White Belt Guide: 10 Tips for the Beginning of your Jiu Jitsu Journey
- Find a good gym
Even if you are already at a gym, the first step is to ensure you are somewhere best suited for you. Without a supportive gym behind you, it will be difficult to implement any of the following practices. A good gym should have qualified and respectable coaches, a welcoming environment, and the ability to help you reach your goals.
- Train consistently, 3+ days a week
It’s one thing to just sign up and come to class whenever; the key is to be consistent and ensure that you are training to attain your goals. Choosing a training schedule that fits comfortably within your life will make it easy to commit yourself to BJJ.
- Roll often
Though live rolling or grappling is usually the most intimidating part of the class, it may also be the most important. This is the time where you get to see your progress in action and determine what you are good at and what you need to improve upon. It can also be an indicator of your endurance and confidence in your training.
- Partner with everyone, regardless of size and skill level
There is value to be found in every partner. A higher belt can challenge you and teach you where to improve; a lower belt can be used to hone in your technique and try new things; various weight groups can either challenge you or give you an advantage, both of which can help you to adjust your pressure and use it effectively.
- Don’t neglect fitness and conditioning
In a previous post, we discussed the importance of incorporating outside fitness into your life. When you first start BJJ, it may feel like a lot of vigorous activity your body just isn’t used to. The best way to ensure you can keep up is to maintain your fitness in all areas of life, from physical activity to dieting.
- Tap early and always warm-up
One of the worst ways to start your jiu jitsu journey is with an injury a couple of weeks or months in. Some injuries just happen, but in many cases in this sport, injuries can come from not tapping soon enough. There is no shame in tapping early; your health should never be sacrificed for the sake of pride. Additionally, some injuries can be prevented simply by stretching and warming up your muscles before class.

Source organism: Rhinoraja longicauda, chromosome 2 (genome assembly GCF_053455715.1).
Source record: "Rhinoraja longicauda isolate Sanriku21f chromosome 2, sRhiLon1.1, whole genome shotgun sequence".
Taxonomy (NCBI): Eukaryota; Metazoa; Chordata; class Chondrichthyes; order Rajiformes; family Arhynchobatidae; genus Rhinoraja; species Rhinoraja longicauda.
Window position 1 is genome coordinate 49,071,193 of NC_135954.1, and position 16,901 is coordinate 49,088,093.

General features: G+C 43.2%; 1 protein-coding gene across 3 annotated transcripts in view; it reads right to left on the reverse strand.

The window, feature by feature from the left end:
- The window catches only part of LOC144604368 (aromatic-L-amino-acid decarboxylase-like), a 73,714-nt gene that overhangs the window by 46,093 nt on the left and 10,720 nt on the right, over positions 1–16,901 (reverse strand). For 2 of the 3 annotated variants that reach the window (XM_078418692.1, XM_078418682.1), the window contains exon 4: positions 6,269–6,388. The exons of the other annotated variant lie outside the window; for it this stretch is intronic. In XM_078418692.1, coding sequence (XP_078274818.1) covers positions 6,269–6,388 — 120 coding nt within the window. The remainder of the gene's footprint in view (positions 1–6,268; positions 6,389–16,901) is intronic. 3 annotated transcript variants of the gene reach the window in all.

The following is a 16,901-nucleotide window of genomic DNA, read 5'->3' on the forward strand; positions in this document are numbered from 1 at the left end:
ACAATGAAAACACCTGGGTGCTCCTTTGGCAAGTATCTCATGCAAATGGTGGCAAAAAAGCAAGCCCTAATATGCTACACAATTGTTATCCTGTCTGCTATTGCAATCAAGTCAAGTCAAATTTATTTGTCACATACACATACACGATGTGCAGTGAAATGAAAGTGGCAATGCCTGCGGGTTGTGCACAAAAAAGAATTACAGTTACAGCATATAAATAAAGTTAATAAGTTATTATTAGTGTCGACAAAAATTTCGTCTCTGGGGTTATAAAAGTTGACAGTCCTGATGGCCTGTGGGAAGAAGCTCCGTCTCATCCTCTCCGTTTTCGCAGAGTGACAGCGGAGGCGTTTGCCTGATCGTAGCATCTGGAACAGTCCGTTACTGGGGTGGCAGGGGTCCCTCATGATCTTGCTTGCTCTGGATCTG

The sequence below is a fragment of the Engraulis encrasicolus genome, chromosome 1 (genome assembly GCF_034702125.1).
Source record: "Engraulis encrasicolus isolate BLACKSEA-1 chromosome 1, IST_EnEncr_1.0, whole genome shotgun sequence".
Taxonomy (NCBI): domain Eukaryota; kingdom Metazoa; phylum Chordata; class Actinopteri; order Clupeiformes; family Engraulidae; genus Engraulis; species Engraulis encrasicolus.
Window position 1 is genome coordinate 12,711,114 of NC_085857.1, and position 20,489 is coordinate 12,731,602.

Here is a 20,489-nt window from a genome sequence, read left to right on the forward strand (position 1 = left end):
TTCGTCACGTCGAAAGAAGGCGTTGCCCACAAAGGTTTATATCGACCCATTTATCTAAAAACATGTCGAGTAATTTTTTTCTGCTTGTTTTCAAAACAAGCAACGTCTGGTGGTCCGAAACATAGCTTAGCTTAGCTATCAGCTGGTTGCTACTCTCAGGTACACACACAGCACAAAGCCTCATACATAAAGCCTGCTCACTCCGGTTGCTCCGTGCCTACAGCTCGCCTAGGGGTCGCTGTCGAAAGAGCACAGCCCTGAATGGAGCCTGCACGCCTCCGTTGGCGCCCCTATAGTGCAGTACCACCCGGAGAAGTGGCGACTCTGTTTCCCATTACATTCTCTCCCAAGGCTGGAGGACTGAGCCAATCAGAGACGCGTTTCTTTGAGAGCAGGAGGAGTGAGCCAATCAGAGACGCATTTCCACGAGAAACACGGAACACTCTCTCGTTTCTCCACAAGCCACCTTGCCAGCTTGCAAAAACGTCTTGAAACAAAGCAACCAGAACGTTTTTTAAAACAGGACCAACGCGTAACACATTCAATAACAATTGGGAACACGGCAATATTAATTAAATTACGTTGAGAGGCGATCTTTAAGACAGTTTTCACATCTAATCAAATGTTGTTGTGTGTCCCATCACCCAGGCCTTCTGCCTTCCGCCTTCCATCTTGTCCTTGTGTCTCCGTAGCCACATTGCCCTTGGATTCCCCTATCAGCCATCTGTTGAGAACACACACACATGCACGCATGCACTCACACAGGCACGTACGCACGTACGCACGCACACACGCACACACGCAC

- Respect and take care of your partners
Without your partners, you can’t do jiu jitsu. Because of that, it is important to also be respectful to your partners and coaches. This can come in many ways, from shaking hands, telling each other thank you and good job, being a good drilling partner, avoiding illegal submissions, practicing good hygiene, and being friendly.
- Implement class techniques into rolls
Many times, students will drill a set of techniques during class, then completely forget about them when the live round starts. Make it a goal for yourself to try to do the move of the week in every round. More than likely, you won’t be successful each time, but you will start to see it available more and eventually it will become instinct. Your coaches plan each week’s techniques with you in mind, so respect that and try to put the techniques into action.
- Don’t panic; remember to breathe
One thing many beginners forget when they get into a bad position is to breathe. They get mounted or have their back taken and they freeze and panic, making a bad situation even worse. But the best way to combat this is to breathe through it and use what you’ve learned to escape and come back to a position you feel comfortable in.
- Have fun
Overall, your coaches only want you to be successful in your own goals and enjoy your time at the gym. Regardless of whether you want to lose weight, learn self-defense or be a world championship, jiu jitsu should be fun. Don’t lose sight of that as you face struggles; the rewards are well worth everything else.